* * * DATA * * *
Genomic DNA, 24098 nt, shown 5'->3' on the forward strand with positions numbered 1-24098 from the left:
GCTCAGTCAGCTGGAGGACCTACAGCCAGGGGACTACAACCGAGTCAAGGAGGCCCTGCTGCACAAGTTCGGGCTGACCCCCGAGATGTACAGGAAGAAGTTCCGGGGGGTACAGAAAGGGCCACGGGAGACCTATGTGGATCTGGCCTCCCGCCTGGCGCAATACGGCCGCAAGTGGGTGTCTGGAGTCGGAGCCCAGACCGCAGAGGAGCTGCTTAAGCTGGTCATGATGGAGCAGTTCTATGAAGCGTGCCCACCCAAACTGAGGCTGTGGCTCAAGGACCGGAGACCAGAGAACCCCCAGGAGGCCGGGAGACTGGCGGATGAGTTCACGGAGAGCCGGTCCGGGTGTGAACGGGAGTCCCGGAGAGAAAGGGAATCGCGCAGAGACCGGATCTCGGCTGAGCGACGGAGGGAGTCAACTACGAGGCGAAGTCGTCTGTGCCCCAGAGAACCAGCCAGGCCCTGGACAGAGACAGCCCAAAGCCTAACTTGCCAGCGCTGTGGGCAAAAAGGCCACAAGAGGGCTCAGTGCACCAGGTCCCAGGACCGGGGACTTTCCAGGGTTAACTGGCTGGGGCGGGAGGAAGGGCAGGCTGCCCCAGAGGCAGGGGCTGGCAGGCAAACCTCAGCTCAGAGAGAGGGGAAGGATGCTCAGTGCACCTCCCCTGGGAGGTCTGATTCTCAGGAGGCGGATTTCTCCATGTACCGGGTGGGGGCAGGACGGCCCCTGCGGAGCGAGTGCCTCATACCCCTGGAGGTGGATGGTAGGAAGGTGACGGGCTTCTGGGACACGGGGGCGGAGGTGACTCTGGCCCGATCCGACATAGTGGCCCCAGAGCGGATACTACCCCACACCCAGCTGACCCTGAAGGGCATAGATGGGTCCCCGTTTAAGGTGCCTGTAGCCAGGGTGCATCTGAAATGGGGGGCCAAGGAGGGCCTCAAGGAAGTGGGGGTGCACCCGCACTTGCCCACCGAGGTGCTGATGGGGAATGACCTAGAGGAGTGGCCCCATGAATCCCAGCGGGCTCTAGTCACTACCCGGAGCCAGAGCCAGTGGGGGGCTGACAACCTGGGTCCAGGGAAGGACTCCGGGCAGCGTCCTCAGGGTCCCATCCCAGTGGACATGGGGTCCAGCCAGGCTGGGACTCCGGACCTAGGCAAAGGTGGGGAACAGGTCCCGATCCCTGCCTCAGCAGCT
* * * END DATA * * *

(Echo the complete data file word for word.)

Genomic DNA, 24098 nt, shown 5'->3' on the forward strand with positions numbered 1-24098 from the left:
GCTCAGTCAGCTGGAGGACCTACAGCCAGGGGACTACAACCGAGTCAAGGAGGCCCTGCTGCACAAGTTCGGGCTGACCCCCGAGATGTACAGGAAGAAGTTCCGGGGGGTACAGAAAGGGCCACGGGAGACCTATGTGGATCTGGCCTCCCGCCTGGCGCAATACGGCCGCAAGTGGGTGTCTGGAGTCGGAGCCCAGACCGCAGAGGAGCTGCTTAAGCTGGTCATGATGGAGCAGTTCTATGAAGCGTGCCCACCCAAACTGAGGCTGTGGCTCAAGGACCGGAGACCAGAGAACCCCCAGGAGGCCGGGAGACTGGCGGATGAGTTCACGGAGAGCCGGTCCGGGTGTGAACGGGAGTCCCGGAGAGAAAGGGAATCGCGCAGAGACCGGATCTCGGCTGAGCGACGGAGGGAGTCAACTACGAGGCGAAGTCGTCTGTGCCCCAGAGAACCAGCCAGGCCCTGGACAGAGACAGCCCAAAGCCTAACTTGCCAGCGCTGTGGGCAAAAAGGCCACAAGAGGGCTCAGTGCACCAGGTCCCAGGACCGGGGACTTTCCAGGGTTAACTGGCTGGGGCGGGAGGAAGGGCAGGCTGCCCCAGAGGCAGGGGCTGGCAGGCAAACCTCAGCTCAGAGAGAGGGGAAGGATGCTCAGTGCACCTCCCCTGGGAGGTCTGATTCTCAGGAGGCGGATTTCTCCATGTACCGGGTGGGGGCAGGACGGCCCCTGCGGAGCGAGTGCCTCATACCCCTGGAGGTGGATGGTAGGAAGGTGACGGGCTTCTGGGACACGGGGGCGGAGGTGACTCTGGCCCGATCCGACATAGTGGCCCCAGAGCGGATACTACCCCACACCCAGCTGACCCTGAAGGGCATAGATGGGTCCCCGTTTAAGGTGCCTGTAGCCAGGGTGCATCTGAAATGGGGGGCCAAGGAGGGCCTCAAGGAAGTGGGGGTGCACCCGCACTTGCCCACCGAGGTGCTGATGGGGAATGACCTAGAGGAGTGGCCCCATGAATCCCAGCGGGCTCTAGTCACTACCCGGAGCCAGAGCCAGTGGGGGGCTGACAACCTGGGTCCAGGGAAGGACTCCGGGCAGCGTCCTCAGGGTCCCATCCCAGTGGACATGGGGTCCAGCCAGGCTGGGACTCCGGACCTAGGCAAAGGTGGGGAACAGGTCCCGATCCCTGCCTCAGCAGCT